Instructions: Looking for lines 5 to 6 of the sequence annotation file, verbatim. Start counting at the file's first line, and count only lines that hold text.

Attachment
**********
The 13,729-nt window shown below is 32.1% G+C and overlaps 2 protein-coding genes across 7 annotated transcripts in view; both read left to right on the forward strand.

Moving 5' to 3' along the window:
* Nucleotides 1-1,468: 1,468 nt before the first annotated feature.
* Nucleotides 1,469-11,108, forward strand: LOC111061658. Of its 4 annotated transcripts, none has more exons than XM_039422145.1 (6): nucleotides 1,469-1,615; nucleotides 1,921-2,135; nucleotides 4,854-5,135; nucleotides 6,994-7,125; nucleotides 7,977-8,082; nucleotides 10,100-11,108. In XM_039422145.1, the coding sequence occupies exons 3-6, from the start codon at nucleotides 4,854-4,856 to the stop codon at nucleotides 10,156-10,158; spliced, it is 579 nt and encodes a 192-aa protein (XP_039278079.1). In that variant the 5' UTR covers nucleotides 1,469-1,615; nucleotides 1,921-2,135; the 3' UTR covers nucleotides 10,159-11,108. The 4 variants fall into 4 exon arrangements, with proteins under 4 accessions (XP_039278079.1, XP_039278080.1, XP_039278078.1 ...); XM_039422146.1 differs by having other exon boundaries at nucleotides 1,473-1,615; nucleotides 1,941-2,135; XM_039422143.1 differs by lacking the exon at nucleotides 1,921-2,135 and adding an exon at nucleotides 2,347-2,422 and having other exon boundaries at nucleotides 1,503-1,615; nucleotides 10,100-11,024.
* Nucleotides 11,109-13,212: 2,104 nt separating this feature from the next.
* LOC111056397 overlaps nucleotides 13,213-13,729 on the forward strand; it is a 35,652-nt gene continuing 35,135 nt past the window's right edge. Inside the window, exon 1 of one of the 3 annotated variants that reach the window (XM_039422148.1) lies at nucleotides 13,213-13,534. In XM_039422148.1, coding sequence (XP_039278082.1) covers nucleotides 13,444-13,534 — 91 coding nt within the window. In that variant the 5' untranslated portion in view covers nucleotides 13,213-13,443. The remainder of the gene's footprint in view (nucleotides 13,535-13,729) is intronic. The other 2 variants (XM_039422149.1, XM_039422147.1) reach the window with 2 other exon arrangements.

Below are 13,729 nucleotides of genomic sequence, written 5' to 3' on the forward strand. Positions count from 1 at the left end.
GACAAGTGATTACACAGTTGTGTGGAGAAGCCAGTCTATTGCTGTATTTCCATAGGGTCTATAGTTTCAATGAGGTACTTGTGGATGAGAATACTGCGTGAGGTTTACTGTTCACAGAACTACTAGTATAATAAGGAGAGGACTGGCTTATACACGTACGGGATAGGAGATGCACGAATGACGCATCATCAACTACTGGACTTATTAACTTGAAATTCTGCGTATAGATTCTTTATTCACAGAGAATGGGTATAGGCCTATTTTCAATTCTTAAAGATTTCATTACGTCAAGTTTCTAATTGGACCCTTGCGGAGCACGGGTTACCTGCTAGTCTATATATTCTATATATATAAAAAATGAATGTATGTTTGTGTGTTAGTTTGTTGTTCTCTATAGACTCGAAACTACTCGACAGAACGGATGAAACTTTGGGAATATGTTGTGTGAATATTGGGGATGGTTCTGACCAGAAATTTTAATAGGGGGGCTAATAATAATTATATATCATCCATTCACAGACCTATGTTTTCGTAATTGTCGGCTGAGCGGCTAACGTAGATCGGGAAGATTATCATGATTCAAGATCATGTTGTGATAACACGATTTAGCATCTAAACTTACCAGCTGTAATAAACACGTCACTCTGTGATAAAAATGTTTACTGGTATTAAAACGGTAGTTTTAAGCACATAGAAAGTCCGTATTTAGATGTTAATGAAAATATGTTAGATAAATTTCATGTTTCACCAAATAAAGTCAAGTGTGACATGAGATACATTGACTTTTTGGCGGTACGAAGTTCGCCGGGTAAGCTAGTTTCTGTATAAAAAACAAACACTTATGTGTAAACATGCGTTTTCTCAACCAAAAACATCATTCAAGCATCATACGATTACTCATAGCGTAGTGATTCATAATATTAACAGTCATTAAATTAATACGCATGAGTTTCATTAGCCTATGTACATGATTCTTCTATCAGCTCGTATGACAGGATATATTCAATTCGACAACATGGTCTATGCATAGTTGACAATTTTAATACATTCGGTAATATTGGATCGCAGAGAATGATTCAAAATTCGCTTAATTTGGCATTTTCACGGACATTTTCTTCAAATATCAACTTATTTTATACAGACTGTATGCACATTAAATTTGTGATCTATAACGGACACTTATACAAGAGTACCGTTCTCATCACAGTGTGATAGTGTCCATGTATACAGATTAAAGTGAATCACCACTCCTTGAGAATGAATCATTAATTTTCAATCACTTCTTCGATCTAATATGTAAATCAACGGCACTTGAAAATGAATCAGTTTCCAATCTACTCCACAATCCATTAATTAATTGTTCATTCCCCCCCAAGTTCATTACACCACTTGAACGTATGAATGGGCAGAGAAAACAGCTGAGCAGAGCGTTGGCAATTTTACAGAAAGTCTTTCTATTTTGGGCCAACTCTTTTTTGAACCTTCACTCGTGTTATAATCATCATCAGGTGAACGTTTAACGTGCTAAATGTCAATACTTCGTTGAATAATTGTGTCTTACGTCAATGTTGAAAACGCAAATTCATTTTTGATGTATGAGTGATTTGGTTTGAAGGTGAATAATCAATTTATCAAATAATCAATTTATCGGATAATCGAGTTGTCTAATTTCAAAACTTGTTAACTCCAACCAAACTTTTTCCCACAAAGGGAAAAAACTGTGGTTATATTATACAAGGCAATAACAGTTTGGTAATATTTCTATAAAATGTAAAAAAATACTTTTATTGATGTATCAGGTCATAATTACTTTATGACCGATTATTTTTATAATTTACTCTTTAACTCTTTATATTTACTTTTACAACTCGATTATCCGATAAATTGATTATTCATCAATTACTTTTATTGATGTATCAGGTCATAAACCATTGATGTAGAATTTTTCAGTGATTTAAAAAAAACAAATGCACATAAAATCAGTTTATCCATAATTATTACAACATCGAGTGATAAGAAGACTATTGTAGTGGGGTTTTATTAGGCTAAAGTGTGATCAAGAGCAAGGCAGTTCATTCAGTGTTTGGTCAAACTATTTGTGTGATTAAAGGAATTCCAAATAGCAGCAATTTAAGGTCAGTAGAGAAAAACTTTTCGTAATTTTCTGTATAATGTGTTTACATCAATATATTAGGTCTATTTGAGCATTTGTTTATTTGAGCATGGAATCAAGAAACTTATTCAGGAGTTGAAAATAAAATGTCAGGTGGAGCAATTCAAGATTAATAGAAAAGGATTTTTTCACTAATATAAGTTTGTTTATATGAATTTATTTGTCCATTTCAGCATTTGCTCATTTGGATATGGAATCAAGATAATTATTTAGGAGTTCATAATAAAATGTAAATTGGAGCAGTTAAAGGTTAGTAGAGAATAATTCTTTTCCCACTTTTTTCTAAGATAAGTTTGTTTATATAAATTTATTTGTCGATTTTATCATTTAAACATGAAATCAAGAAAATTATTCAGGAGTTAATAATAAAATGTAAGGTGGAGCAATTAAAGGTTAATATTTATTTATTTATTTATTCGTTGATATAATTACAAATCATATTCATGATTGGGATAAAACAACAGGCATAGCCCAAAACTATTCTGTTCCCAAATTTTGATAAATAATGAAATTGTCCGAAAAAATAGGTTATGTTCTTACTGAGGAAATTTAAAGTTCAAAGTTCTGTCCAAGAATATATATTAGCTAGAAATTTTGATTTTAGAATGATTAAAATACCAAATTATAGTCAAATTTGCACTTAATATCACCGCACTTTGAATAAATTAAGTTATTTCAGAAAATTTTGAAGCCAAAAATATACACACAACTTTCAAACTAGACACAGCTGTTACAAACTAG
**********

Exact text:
* Nucleotides 11,109-13,212: 2,104 nt separating this feature from the next.
* LOC111056397 overlaps nucleotides 13,213-13,729 on the forward strand; it is a 35,652-nt gene continuing 35,135 nt past the window's right edge. Inside the window, exon 1 of one of the 3 annotated variants that reach the window (XM_039422148.1) lies at nucleotides 13,213-13,534. In XM_039422148.1, coding sequence (XP_039278082.1) covers nucleotides 13,444-13,534 — 91 coding nt within the window. In that variant the 5' untranslated portion in view covers nucleotides 13,213-13,443. The remainder of the gene's footprint in view (nucleotides 13,535-13,729) is intronic. The other 2 variants (XM_039422149.1, XM_039422147.1) reach the window with 2 other exon arrangements.